If the church does not recapture its prophetic zeal, it will become an irrelevant social club without moral or spiritual authority. Martin Luther King, Jr.
Several years ago I read with deep interest about atheist gatherings that deliberately borrowed the model of church services. It may sound odd, but atheists, not having a holy day or a history of worshiping anything, suffer from a challenge when it comes to building community. The word community is important in today’s culture, where everyone is admonished to subject his own standards and values to those of the community. Some atheists have looked around for a model for building community, and they found a good one in church practices.
Christian churches traditionally meet for an hour or so on at least one day each week. Atheists who interacted with Christians discovered most of them enjoy a sense of belonging and a great deal of support for both grief and celebrations because they are part of a church. Some atheists thought those experiences were admirable. Sadly, worship of God and growth in spiritual maturity coupled with strong moral guidelines were not included among the things atheists admire about churches, and the centrality of the Bible as a source for guidance in building community and all the other admirable features of churches was utterly ignored. Atheists seized upon the value of weekly gatherings during which people sang, listened to inspiring words, and shared learned wisdom. In other words, atheists found a way to make club meetings a feature of atheism.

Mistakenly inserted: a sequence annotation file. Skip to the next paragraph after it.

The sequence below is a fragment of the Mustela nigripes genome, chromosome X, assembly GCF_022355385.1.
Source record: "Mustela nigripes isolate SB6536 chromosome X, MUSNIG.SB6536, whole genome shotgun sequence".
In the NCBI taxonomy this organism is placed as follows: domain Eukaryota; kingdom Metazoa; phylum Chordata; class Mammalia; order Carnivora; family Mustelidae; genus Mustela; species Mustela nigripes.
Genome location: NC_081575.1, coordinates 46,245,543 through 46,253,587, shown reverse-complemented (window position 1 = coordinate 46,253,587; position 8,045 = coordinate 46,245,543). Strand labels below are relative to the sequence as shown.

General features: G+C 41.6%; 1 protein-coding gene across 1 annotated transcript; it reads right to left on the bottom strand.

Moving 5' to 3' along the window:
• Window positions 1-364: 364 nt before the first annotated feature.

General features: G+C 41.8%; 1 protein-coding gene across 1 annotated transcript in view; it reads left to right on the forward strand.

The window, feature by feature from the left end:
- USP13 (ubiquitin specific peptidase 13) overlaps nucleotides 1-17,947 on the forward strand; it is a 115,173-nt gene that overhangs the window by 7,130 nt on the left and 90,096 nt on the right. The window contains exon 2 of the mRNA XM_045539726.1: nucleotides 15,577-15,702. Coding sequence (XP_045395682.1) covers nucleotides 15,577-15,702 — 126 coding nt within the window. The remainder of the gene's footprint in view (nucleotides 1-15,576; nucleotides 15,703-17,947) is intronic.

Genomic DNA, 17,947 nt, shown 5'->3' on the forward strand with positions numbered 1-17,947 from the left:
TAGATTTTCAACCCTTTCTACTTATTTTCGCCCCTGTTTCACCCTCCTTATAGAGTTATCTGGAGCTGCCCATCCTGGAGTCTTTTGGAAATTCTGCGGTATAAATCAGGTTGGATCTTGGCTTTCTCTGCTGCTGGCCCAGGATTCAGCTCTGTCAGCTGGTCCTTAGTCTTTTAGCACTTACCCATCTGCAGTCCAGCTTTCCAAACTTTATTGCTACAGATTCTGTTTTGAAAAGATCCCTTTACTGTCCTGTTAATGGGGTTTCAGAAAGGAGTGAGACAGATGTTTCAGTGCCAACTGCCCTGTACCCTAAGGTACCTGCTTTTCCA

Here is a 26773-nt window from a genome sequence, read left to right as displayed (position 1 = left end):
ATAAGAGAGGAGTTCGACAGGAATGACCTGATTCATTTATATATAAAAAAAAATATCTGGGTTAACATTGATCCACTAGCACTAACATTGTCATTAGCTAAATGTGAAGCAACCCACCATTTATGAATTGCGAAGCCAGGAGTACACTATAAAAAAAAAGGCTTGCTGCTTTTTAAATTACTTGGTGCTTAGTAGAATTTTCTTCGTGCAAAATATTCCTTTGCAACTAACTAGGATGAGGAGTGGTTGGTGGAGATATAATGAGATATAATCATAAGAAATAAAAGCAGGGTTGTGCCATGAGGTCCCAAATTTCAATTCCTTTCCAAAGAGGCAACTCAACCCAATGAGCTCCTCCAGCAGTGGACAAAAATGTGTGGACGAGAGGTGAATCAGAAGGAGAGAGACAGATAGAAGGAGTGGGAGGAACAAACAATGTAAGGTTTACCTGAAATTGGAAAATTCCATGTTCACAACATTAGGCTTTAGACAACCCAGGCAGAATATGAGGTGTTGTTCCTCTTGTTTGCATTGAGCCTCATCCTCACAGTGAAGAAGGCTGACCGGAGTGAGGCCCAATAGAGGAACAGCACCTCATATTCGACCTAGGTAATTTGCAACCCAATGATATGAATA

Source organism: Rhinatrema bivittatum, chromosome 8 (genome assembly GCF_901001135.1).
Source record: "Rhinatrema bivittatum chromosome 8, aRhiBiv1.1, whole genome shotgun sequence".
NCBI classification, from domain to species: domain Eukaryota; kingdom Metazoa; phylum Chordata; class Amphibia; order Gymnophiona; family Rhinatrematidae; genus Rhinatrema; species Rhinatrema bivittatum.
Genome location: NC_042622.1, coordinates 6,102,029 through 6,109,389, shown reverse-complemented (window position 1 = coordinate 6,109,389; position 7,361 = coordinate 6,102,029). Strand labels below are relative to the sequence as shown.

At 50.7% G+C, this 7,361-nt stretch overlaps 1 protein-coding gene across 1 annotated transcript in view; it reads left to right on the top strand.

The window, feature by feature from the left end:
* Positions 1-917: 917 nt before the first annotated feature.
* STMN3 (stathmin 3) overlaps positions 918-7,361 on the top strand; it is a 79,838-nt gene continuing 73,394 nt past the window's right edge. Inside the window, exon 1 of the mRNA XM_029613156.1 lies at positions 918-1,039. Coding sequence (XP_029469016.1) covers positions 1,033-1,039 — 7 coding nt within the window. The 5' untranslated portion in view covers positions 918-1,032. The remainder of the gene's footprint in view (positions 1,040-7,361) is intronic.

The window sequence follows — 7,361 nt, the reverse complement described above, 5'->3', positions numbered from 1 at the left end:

Too many churches seem to have adopted that model for themselves. Just today I heard a church announce it was hosting an event to teach Taoist Tai-chi. Taoist teaching in a Christian church? This sort of thing sounds very much like something an atheist club would find interesting. Atheists do not worship any god, but they love to study about them, even if only to parody them in weekly gatherings. Clearly this allegedly Christian church has forgotten that the central teaching of Christianity—Christ is The Way, the only Way, to God. Taoism claims to be A Way, but if Christ is The Way, then there is no other way to God. Taoism cannot be one of the ways if Christ is the only way.
Of course, it is more popular to celebrate the notion that each of us finds our own way to God. Contemporary culture will praise this church for getting out of the rut that insists on Christ alone. Society adamantly resists the message that Christ is The Way. In fact, the White Privilege conference bitterly declares Christianity’s message that Christ is The Way to be at the root of all our social issues—injustice, racism, economic inequality, and so forth. On the other hand, atheism would assert there is no God to be found, hence no need to find a way or The Way, but atheists do enjoy getting together and telling one another all is well, no matter what way each of us individually sees it.
Christians need to take note of the way atheists see Christian worship. There are few people who have never attended any church service whatsoever, and many atheists are actually former Christians. If music, public speaking, and handshaking is all they gleaned from Christian worship, Christians need to be asking what we are projecting. The demographic data documents increasing numbers who never set foot in a church, increasing numbers who leave after setting foot in a church, and steadily declining numbers who assert and demonstrate faith that Christ is The Only Way to God.
This data sheds a bright light on the statement of Dr. Martin Luther King, Jr. He said, “If the church does not recapture its prophetic zeal, it will become an irrelevant social club without moral or spiritual authority.” Among atheists, the church is now already nothing more than a model for a social club. Christians need to ask themselves if Christ really died on a cruel cross in order that he might be merely memorialized on a crucifix hanging over a bountiful breakfast brunch in the church fellowship hall.